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Monday, 9 July 2007

SILK dumping- the theory and practice. Is the contingent protection substantiated?

The recent imposition of anti dumping duties on Chinese silk imports to India has stirred up the global silk scenario. The issue whether there is dumping of specific grade raw silks by China is debated with in and out side the countries concerned. This article takes a glimpse at the economic theory behind dumping and anti dumping strategies, as the bulk of the current debates is found to be deficient in the theory behind the phenomenon. The discussion is published in two parts.

Dumping is usually understood to mean that a product is exported at a price lower than the price at which the identical or a similar product is sold by the same producers on the exporting country’s domestic market. Dumping can be either a result of monopoly or an instrument to create or strengthen monopoly.
The conditions mandatory for dumping to take place are
1. Presence of an imperfect market where price discrimination between markets is possible. (Because in imperfect markets firms are price setters not price takers) 2. Segmented markets where there is no arbitrage easily possible between markets.
Only if these two conditions are satisfied is it possible for the exporting firm to engage in dumping. For any firm, price discrimination in favor of exports is more common because the share of exports is usually lesser than the domestic demand.
The classic view at dumping identifies the following types
· Private long term dumping and price discrimination
· Subsidized and public dumping
· Dumping in the interest of the exporting country
· Short term dumping
Private long term dumping and price discrimination
Private long-term dumping and price discrimination can result from the profit maximizing policies of a discriminating monopolist. The behavior of the monopolist will be based on the elasticity of demand existing in the domestic and foreign markets. Suppose the domestic demand is less elastic compared to the foreign demand he will restrict the supply of goods in the domestic market (to raise the prices) and dump the product in the foreign market to take advantage of the price elasticity of demand existing there. This concept can be graphically represented.


In the figure 1; Dh D’h and Df D’f represent the domestic and foreign demand curves respectively. Mh M’h and Mf M’f represent marginal domestic and marginal foreign revenue curves. The horizontal summing of the two marginal revenue curves gives the aggregate marginal revenue curve Ma M’a. The domestic producers marginal cost curve is C C’. The discriminating monopolist will produce at the point where his aggregate marginal revenue is equal to his marginal cost. Total output will be OR, sales at home- O Wh, and sales abroad- O Wf. The producer has equated his marginal revenue in both markets to his marginal cost, hence satisfying the condition for his private optimum. The price at home is O Ph and price of export is O Pf. In the diagram it is assumed that at the relevant points the elasticity of demand at home is lower than that abroad, so that the domestic price is higher, and thus there is dumping. The essence of private dumping is price discrimination.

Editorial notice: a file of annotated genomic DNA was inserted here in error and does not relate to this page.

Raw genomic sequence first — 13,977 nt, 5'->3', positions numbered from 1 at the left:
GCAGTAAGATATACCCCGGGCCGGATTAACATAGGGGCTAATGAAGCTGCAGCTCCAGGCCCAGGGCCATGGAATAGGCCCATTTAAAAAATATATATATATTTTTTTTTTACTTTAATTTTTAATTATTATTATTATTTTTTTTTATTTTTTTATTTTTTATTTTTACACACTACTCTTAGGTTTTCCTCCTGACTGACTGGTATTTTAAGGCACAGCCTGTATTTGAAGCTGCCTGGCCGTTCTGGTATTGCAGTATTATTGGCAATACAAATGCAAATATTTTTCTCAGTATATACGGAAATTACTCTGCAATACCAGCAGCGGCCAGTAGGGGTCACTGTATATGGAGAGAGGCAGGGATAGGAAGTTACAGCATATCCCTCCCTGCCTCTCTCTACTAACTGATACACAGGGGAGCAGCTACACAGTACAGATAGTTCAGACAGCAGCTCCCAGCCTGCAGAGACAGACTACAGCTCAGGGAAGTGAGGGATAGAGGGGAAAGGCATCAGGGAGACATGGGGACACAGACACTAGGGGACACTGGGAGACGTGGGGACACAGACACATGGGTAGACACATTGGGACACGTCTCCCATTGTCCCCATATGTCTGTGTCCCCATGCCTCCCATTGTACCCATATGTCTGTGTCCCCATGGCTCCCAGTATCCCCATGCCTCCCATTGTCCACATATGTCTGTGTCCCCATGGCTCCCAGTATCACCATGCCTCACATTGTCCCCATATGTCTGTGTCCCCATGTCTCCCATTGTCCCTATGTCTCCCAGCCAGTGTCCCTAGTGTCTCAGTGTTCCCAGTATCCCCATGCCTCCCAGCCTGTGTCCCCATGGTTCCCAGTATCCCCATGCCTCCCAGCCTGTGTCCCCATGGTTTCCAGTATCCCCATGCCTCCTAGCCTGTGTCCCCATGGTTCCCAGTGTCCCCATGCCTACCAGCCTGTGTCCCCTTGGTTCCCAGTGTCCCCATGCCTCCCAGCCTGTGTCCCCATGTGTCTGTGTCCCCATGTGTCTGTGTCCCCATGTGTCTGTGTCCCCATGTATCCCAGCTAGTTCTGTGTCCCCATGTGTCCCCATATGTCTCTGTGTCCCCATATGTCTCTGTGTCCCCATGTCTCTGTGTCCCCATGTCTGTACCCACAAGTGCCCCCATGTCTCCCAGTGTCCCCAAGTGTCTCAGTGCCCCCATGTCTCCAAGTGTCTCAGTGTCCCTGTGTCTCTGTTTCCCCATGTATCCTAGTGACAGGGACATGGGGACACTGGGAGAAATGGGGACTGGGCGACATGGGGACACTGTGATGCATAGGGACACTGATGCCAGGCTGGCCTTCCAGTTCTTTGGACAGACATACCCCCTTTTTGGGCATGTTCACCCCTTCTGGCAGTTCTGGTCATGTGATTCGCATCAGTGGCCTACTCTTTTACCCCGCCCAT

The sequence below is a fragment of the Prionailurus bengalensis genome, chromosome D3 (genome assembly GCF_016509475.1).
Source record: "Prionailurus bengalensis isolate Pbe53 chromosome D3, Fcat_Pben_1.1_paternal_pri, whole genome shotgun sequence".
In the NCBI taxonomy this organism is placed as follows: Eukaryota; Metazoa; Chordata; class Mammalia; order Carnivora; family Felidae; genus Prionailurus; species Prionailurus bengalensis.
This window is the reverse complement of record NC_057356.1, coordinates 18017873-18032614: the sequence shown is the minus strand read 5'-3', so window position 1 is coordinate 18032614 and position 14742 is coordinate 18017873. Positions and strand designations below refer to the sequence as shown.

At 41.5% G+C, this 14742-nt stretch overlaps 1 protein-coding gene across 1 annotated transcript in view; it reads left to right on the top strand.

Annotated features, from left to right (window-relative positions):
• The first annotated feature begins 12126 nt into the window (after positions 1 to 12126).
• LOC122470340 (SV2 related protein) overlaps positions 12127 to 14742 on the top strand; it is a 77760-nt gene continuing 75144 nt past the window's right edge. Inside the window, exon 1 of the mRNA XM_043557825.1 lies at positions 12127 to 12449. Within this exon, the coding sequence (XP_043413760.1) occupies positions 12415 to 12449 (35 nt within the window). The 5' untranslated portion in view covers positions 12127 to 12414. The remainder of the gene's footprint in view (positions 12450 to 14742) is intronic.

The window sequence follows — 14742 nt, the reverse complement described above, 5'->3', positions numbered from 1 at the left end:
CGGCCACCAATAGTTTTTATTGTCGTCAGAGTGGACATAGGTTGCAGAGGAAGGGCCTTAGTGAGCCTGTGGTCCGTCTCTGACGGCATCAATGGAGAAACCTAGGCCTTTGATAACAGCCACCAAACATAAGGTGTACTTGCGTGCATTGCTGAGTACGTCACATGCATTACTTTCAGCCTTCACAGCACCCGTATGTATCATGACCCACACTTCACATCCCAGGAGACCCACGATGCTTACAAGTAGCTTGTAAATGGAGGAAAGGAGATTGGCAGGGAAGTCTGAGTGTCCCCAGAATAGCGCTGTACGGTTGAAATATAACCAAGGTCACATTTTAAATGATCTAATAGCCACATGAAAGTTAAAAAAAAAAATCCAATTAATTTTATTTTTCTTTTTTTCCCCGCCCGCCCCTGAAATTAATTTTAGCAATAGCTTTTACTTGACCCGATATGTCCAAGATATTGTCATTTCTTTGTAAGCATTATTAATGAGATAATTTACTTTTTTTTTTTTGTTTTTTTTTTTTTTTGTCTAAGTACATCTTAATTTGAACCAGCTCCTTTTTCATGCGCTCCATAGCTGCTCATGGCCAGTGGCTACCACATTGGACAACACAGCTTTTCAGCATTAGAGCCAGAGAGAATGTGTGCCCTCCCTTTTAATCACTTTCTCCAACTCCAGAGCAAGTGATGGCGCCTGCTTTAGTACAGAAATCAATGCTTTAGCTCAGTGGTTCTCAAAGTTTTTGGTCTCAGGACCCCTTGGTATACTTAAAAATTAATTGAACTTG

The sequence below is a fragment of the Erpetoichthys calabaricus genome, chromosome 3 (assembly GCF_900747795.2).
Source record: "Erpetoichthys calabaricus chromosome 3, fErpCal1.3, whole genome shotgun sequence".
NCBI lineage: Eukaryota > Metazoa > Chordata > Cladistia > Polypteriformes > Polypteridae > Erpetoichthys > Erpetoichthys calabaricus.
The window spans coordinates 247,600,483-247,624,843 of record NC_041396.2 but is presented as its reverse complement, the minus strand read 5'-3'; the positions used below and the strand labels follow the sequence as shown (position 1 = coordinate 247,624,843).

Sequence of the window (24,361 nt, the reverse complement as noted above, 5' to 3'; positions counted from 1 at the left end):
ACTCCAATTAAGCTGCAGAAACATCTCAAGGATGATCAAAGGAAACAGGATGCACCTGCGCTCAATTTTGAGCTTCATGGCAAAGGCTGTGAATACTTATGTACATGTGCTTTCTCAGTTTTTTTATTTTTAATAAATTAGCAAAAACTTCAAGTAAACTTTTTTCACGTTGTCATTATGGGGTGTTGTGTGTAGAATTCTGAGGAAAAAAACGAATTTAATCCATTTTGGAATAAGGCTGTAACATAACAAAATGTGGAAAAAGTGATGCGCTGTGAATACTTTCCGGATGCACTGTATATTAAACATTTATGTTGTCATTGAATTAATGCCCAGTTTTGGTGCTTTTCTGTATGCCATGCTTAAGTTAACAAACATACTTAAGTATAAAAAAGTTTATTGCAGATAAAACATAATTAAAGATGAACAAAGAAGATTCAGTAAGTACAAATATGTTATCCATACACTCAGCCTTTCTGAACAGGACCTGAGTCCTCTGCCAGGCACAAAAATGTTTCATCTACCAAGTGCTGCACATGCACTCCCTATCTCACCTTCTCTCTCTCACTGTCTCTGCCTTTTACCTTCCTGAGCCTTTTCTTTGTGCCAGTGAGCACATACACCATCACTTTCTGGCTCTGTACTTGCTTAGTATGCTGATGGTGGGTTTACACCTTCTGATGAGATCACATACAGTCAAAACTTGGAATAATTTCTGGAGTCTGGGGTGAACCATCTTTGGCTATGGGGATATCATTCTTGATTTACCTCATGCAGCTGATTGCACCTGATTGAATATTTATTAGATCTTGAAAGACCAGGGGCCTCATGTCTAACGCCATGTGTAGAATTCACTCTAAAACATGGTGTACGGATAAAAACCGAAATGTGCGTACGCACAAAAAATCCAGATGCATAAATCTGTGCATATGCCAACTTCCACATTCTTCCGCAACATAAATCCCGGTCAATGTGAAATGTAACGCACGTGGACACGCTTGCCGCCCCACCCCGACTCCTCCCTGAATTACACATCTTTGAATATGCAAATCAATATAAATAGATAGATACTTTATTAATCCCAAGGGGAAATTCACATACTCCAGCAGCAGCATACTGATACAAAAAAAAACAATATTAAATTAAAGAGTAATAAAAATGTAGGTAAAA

Subsidized and public dumping
This is a case of competitive market, not monopoly. The case of an export subsidy is represented in figure 2. The domestic supply curve, which is equal to marginal costs is represented by Sh S’h. Domestic demand curve is Dh D’h. Here price is equal to marginal cost of production. The foreign demand is assumed to be perfectly elastic as represented by the foreign demand curve Df D’f. An export subsidy of Df S is installed which raises the domestic price to OS. Consumption falls and production rises. For the higher domestic price to be possible there have to be either transport costs or a domestic tariff. Domestic consumers pay the price OS and foreign consumers pay a lower O Df. Thus there is dumping.

The case of public dumping is more or less the same. Here we are concerned with export marketing arrangements in which there are private competitive producers and a marketing board intervenes to protect exports, rather than maximizing the profit of producers. The board will charge a higher price to the domestic consumer and the profit margin will be used to provide export subsidy.
Dumping in the interest of the exporting country
As distinct from the private interest of the monopolist, dumping can also be in the national interest of the exporting country. National policy in the form of tariffs can make private long term dumping possible. If the foreign demand curve is perfectly elastic then a price equal to the marginal cost can be put for both the domestic and foreign markets. If the foreign demand curve is downward sloping the national optimum demands that in the export market marginal cost to be made equal to marginal revenue and in the domestic market marginal cost to be made equal to average revenue. Thus export price exceeds the domestic price (reverse dumping). In this situation by imposing an optimum export tax the country forces the exporters to bring down the export prices which in effect can lead to dumping.
Short term dumping